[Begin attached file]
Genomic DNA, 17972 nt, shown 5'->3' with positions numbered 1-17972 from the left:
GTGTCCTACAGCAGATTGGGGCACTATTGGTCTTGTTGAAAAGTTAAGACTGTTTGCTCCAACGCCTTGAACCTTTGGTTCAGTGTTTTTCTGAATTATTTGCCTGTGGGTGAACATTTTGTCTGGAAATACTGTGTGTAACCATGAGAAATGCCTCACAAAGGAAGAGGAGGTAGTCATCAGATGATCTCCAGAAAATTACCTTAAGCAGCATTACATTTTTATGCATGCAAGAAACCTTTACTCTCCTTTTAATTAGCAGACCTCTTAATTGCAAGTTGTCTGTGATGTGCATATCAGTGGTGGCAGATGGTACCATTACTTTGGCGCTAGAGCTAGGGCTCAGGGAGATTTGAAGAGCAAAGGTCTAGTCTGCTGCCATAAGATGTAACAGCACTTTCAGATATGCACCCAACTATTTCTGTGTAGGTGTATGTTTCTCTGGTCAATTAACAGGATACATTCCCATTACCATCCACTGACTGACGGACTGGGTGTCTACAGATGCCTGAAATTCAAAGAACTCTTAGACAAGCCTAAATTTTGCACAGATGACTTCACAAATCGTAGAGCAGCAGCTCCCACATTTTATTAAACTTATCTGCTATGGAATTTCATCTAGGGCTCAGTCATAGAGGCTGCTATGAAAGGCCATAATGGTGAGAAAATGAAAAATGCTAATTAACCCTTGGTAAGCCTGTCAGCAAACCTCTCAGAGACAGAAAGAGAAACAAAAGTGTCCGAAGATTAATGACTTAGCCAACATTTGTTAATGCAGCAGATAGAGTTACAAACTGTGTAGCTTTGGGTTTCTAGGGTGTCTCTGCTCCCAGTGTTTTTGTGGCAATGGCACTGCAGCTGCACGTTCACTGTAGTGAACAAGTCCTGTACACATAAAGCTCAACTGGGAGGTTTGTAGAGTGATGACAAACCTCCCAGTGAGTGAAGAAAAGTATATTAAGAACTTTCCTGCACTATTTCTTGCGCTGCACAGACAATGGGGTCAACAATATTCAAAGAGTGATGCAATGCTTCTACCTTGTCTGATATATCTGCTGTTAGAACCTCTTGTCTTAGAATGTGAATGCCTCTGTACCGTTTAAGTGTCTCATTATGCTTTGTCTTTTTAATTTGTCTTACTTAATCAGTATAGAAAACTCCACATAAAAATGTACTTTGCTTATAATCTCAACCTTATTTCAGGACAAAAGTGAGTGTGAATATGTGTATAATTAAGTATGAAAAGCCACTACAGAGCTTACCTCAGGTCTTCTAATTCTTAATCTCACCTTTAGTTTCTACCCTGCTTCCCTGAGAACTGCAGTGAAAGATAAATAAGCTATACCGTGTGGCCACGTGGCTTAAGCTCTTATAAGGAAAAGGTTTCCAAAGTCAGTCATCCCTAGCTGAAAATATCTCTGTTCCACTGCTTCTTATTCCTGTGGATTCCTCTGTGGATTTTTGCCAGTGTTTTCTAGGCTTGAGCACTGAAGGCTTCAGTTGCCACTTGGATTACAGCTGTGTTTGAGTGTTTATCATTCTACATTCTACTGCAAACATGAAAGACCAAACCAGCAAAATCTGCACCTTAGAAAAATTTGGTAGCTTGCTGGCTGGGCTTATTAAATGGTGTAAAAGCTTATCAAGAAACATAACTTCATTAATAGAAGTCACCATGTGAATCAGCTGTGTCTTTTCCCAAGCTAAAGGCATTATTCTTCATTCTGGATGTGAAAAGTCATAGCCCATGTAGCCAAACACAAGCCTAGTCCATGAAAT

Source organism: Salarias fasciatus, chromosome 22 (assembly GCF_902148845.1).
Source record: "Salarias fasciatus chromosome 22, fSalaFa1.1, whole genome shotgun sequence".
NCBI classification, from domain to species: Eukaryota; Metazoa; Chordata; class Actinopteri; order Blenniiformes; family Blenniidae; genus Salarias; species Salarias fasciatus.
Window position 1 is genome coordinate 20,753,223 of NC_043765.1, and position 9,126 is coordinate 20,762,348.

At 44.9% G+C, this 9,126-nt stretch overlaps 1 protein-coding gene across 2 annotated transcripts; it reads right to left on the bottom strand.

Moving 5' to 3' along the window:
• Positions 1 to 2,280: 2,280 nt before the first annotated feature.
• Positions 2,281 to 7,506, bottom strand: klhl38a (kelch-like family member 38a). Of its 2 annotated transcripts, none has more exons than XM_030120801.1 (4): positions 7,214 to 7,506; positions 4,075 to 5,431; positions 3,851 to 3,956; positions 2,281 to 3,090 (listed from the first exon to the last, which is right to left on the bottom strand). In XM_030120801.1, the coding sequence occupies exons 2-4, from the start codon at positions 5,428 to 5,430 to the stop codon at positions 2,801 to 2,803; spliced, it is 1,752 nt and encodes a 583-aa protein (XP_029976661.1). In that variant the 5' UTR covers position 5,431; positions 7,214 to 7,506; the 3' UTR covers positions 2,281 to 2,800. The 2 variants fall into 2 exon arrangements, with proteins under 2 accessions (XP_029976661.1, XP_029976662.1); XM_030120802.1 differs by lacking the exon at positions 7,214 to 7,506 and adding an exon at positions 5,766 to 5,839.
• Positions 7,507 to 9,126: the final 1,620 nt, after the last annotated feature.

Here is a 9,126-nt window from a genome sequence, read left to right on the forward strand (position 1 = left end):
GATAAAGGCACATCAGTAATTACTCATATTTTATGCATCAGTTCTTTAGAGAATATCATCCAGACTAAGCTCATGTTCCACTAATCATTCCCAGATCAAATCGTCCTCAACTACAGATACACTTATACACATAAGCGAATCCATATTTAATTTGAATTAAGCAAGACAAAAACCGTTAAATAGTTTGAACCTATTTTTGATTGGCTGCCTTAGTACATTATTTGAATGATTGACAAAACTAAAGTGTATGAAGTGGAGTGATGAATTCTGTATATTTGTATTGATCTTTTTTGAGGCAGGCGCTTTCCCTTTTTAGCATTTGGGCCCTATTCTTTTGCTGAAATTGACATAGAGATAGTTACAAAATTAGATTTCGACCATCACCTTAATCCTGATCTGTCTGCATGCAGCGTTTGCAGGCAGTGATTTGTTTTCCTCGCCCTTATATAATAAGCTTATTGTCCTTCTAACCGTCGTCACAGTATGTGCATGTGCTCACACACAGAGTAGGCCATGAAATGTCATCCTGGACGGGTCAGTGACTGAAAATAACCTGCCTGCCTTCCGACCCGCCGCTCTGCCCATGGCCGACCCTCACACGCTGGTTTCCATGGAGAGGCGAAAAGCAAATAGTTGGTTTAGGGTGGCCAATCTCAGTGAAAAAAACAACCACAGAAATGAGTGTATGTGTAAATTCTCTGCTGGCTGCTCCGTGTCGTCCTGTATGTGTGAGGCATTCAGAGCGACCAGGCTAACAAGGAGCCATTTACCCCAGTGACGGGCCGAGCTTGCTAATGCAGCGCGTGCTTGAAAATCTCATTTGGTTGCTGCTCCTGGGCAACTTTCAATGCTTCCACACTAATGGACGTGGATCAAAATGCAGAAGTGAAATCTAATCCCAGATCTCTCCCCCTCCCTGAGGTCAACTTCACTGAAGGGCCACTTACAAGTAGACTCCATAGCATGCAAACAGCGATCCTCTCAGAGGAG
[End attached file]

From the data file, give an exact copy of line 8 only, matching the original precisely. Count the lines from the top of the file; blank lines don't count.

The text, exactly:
Moving 5' to 3' along the window: